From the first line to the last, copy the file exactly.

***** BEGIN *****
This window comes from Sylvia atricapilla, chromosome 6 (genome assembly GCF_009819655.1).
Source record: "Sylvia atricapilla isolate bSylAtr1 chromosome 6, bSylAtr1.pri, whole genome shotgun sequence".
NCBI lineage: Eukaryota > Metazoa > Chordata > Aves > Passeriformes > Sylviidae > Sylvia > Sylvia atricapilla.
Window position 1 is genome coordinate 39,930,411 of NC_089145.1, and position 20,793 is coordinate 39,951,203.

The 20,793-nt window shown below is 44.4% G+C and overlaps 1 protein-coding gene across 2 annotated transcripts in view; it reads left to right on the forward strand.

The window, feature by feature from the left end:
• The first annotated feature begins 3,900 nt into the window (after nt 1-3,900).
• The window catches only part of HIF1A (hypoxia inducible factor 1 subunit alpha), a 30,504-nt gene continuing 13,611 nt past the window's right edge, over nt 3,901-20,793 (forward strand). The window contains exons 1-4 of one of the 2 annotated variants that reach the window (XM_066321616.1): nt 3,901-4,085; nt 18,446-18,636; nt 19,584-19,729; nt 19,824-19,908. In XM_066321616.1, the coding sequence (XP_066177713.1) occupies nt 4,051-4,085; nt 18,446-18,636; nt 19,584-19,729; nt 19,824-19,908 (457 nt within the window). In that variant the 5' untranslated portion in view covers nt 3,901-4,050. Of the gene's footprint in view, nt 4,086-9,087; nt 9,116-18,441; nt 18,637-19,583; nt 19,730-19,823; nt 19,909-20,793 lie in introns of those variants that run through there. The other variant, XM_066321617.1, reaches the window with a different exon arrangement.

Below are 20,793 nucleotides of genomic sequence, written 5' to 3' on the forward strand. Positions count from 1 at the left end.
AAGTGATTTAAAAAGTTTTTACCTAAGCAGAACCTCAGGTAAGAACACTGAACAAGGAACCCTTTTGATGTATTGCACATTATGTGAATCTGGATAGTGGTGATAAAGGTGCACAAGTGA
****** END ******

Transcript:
This window comes from Sylvia atricapilla, chromosome 6 (genome assembly GCF_009819655.1).
Source record: "Sylvia atricapilla isolate bSylAtr1 chromosome 6, bSylAtr1.pri, whole genome shotgun sequence".
NCBI lineage: Eukaryota > Metazoa > Chordata > Aves > Passeriformes > Sylviidae > Sylvia > Sylvia atricapilla.
Window position 1 is genome coordinate 39,930,411 of NC_089145.1, and position 20,793 is coordinate 39,951,203.

The 20,793-nt window shown below is 44.4% G+C and overlaps 1 protein-coding gene across 2 annotated transcripts in view; it reads left to right on the forward strand.

The window, feature by feature from the left end:
• The first annotated feature begins 3,900 nt into the window (after nt 1-3,900).
• The window catches only part of HIF1A (hypoxia inducible factor 1 subunit alpha), a 30,504-nt gene continuing 13,611 nt past the window's right edge, over nt 3,901-20,793 (forward strand). The window contains exons 1-4 of one of the 2 annotated variants that reach the window (XM_066321616.1): nt 3,901-4,085; nt 18,446-18,636; nt 19,584-19,729; nt 19,824-19,908. In XM_066321616.1, the coding sequence (XP_066177713.1) occupies nt 4,051-4,085; nt 18,446-18,636; nt 19,584-19,729; nt 19,824-19,908 (457 nt within the window). In that variant the 5' untranslated portion in view covers nt 3,901-4,050. Of the gene's footprint in view, nt 4,086-9,087; nt 9,116-18,441; nt 18,637-19,583; nt 19,730-19,823; nt 19,909-20,793 lie in introns of those variants that run through there. The other variant, XM_066321617.1, reaches the window with a different exon arrangement.

Below are 20,793 nucleotides of genomic sequence, written 5' to 3' on the forward strand. Positions count from 1 at the left end.
AAGTGATTTAAAAAGTTTTTACCTAAGCAGAACCTCAGGTAAGAACACTGAACAAGGAACCCTTTTGATGTATTGCACATTATGTGAATCTGGATAGTGGTGATAAAGGTGCACAAGTGA